I read the book and saw the TV series, Roots by Alex Haley and connected with slavery stories I knew. Suddenly, I felt I have stories to tell from Africa. I read many books and saw many movies and realized that almost all the slavery stories being told were from the plantation era and became inspired to write about Ghana slavery events. Seeds of Slavery is my first book, and there are more to come.

As a Husker, I enjoy both college and professional football. It took me a while to transition from soccer, which is being played with legs, to football being played with hands. I spend time relaxing with sports in general.

You’ve said you wrote your novel, Seeds of Slavery, in part to share the African experience of the slave trade. Can you explain?

Slavery is a tragedy in human history, and the events must be passed on from generation to generation to avoid repetition. Born and grew up in Ghana, I have never felt that the slavery story told is complete. We often read about the slavery events of the plantation era. Seeds of Slavery novel is to create awareness of slavery events which occurred in Ghana during the capturing, bartering, and transporting slaves and hope that readers will connect those events to the plantation era, which we often see in movies or read about.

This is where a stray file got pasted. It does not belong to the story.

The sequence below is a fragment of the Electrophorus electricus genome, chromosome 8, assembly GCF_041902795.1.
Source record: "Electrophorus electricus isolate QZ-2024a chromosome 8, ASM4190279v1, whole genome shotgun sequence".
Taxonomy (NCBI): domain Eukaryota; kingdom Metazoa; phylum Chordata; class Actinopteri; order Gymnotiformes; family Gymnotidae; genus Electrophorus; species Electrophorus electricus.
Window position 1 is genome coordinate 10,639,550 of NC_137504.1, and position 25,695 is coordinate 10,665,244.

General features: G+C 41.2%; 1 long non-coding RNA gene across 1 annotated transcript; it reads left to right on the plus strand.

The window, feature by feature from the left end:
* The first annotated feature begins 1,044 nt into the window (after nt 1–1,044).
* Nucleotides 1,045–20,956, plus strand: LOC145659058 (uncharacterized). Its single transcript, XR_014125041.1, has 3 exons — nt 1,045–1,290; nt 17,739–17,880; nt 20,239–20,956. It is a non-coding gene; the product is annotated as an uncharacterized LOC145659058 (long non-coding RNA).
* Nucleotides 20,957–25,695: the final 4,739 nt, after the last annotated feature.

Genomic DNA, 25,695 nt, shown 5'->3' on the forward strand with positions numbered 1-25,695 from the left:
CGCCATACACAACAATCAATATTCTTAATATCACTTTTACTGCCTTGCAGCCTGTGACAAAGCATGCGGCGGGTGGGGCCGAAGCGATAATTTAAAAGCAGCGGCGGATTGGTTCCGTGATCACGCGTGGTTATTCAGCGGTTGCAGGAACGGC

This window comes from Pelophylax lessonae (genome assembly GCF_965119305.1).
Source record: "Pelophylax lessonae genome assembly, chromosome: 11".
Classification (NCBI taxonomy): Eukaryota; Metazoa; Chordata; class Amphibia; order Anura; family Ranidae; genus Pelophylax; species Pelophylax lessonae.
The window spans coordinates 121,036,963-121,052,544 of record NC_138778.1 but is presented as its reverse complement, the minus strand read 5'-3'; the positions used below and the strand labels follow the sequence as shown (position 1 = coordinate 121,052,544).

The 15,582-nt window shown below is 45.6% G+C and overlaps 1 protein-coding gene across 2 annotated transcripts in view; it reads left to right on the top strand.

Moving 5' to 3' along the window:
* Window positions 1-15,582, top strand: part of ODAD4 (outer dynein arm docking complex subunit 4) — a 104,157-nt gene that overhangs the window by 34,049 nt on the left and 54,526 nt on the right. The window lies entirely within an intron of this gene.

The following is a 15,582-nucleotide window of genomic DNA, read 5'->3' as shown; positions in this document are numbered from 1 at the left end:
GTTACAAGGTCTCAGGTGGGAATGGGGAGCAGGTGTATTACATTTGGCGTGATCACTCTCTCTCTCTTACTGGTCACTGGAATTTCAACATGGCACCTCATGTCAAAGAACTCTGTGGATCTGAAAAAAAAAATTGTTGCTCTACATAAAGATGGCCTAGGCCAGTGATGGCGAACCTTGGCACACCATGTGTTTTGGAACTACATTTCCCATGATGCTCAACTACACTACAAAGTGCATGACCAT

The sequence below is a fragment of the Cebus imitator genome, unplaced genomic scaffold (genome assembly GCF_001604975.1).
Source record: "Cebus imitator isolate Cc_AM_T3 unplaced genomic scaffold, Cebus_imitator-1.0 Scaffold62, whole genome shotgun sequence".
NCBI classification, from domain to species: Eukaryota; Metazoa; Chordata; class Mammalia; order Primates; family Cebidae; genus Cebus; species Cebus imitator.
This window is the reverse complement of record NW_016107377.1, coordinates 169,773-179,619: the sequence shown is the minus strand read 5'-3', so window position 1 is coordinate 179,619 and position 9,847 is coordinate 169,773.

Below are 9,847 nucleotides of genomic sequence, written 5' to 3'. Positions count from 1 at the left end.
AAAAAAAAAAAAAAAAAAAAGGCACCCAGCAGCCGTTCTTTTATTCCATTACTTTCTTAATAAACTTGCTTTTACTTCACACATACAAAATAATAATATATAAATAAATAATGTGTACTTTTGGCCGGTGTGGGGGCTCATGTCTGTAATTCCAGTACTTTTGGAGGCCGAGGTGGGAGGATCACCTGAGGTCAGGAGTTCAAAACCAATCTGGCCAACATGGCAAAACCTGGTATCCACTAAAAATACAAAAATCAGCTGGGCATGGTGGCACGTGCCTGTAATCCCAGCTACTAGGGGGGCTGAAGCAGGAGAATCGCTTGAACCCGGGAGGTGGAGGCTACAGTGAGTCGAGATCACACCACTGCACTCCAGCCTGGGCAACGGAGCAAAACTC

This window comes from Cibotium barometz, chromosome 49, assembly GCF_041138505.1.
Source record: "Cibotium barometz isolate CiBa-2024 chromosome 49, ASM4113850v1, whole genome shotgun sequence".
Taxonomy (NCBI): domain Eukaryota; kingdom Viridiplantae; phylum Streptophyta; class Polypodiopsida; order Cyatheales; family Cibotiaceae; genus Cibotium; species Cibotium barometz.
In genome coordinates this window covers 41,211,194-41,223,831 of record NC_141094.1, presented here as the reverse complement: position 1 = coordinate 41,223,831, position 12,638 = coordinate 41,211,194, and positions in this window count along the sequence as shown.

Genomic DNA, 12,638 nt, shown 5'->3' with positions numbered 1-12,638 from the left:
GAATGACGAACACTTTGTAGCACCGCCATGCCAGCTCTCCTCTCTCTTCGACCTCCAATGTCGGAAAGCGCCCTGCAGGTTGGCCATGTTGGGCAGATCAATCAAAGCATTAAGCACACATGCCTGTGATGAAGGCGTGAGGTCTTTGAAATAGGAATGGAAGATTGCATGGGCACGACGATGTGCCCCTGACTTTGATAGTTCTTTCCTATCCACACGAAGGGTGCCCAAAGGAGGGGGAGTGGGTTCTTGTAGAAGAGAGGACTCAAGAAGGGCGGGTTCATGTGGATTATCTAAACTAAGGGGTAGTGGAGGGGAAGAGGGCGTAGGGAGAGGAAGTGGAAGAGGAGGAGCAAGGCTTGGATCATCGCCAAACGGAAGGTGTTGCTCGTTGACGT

How much is the history of the slave trade a part of where you grew up in West Africa?

Ghana, which used to be called the Gold Coast, was among the first African countries to be colonized by the Europeans. The British developed great economic interest in the colony and established a stronghold. Eventually, the colony became the seat of government throughout the English speaking West African colonies. They built castles and forts to boost their economic activities, and by doing so, the Gold Coast alone contributed about 48 percent of the West African slave trade.